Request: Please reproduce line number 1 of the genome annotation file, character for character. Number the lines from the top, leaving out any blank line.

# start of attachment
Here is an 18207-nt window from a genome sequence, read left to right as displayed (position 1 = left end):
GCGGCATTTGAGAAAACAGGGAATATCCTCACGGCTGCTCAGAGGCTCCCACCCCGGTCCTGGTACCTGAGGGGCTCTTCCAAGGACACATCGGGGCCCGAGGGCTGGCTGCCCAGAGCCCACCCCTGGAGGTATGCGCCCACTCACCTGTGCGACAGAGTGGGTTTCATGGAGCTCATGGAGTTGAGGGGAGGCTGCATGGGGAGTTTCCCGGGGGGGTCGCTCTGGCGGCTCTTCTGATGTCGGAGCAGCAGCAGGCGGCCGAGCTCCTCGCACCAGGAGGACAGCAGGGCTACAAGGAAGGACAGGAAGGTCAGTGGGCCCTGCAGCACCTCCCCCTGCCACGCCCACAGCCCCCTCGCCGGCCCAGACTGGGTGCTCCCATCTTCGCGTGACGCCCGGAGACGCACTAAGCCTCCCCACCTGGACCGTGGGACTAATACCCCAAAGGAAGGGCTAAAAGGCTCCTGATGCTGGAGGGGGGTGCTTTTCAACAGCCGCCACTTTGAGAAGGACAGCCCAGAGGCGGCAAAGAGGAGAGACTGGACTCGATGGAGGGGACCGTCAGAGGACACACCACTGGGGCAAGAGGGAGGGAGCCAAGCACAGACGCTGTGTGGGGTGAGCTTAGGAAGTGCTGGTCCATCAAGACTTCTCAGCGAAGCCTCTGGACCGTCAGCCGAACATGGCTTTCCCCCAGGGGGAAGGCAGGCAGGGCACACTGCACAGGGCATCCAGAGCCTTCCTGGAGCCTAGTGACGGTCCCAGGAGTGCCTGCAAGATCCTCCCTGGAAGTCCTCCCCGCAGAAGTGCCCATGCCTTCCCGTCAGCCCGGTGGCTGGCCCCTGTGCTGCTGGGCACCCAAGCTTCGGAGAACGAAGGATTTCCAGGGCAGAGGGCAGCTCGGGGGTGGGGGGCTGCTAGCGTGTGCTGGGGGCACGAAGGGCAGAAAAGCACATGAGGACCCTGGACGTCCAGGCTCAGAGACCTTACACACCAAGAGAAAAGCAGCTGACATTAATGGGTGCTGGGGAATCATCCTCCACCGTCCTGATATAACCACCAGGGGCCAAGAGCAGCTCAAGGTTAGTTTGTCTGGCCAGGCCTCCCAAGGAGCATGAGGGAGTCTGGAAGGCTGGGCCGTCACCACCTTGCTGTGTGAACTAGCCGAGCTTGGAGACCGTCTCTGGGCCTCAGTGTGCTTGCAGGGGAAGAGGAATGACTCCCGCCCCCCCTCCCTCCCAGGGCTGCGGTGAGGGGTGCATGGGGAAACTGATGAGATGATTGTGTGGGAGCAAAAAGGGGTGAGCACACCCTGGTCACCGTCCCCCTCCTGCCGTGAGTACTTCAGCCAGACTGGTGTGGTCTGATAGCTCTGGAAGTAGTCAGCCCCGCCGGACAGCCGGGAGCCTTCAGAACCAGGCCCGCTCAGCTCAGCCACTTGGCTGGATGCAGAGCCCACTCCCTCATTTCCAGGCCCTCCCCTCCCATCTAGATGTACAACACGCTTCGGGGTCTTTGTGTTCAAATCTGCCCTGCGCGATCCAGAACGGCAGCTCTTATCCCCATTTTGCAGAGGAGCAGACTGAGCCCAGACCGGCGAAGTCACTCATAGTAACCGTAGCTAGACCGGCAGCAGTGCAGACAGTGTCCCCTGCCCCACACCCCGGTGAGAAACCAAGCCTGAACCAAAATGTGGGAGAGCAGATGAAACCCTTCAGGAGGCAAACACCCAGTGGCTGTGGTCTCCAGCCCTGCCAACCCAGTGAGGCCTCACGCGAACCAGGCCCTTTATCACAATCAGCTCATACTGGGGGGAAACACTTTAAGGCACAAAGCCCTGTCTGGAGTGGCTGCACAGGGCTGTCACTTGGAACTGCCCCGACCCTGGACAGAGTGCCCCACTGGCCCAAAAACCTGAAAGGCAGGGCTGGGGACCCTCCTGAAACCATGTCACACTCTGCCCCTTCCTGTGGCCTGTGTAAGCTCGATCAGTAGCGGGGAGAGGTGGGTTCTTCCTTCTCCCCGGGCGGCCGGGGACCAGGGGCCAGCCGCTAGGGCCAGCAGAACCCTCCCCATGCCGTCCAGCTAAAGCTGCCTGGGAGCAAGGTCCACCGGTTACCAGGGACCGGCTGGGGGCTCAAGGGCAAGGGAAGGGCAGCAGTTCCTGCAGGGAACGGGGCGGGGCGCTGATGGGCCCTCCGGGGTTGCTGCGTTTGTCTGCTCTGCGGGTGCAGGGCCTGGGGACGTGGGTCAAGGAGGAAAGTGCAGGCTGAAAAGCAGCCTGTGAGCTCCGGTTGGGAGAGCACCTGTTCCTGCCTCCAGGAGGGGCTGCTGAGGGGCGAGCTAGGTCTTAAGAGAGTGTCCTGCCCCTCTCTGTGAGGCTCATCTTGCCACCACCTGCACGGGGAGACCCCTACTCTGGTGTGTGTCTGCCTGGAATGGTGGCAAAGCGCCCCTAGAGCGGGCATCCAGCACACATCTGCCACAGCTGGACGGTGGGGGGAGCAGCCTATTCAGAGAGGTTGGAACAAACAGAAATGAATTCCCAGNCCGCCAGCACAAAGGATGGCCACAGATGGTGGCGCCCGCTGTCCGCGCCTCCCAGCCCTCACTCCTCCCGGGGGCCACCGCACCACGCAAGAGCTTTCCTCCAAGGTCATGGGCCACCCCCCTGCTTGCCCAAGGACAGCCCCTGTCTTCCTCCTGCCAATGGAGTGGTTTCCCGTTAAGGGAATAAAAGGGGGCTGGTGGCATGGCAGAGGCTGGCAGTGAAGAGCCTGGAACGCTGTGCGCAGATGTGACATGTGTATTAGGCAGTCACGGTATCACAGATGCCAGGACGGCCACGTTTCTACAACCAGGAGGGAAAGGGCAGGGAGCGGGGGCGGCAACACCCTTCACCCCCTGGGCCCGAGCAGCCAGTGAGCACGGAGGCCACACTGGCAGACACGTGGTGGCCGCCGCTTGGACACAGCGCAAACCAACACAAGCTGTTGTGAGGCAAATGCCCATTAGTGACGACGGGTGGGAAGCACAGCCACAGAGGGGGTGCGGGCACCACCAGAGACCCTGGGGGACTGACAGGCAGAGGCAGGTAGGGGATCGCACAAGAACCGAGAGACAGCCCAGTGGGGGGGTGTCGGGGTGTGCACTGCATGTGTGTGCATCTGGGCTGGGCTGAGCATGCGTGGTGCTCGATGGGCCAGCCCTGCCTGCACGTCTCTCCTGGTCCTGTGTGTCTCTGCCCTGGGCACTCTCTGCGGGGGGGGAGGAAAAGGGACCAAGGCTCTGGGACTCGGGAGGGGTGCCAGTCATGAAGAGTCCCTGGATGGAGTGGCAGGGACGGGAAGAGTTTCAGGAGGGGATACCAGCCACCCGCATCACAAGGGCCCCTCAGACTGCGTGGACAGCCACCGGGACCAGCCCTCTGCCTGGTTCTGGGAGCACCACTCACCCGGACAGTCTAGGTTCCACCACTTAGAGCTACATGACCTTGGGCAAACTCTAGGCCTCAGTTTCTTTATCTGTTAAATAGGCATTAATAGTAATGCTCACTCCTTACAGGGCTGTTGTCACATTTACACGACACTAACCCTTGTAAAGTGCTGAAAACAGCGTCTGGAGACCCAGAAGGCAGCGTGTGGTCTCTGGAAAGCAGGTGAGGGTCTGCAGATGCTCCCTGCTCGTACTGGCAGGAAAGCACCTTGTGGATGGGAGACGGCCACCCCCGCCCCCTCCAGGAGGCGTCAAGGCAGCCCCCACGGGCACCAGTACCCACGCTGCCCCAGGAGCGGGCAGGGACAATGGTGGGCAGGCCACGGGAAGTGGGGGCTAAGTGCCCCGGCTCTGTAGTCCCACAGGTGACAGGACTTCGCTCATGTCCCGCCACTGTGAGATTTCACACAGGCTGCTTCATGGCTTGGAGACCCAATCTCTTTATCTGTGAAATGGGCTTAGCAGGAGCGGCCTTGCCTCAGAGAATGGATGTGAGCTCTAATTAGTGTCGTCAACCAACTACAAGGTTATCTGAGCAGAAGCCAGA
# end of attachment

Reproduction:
Here is an 18207-nt window from a genome sequence, read left to right as displayed (position 1 = left end):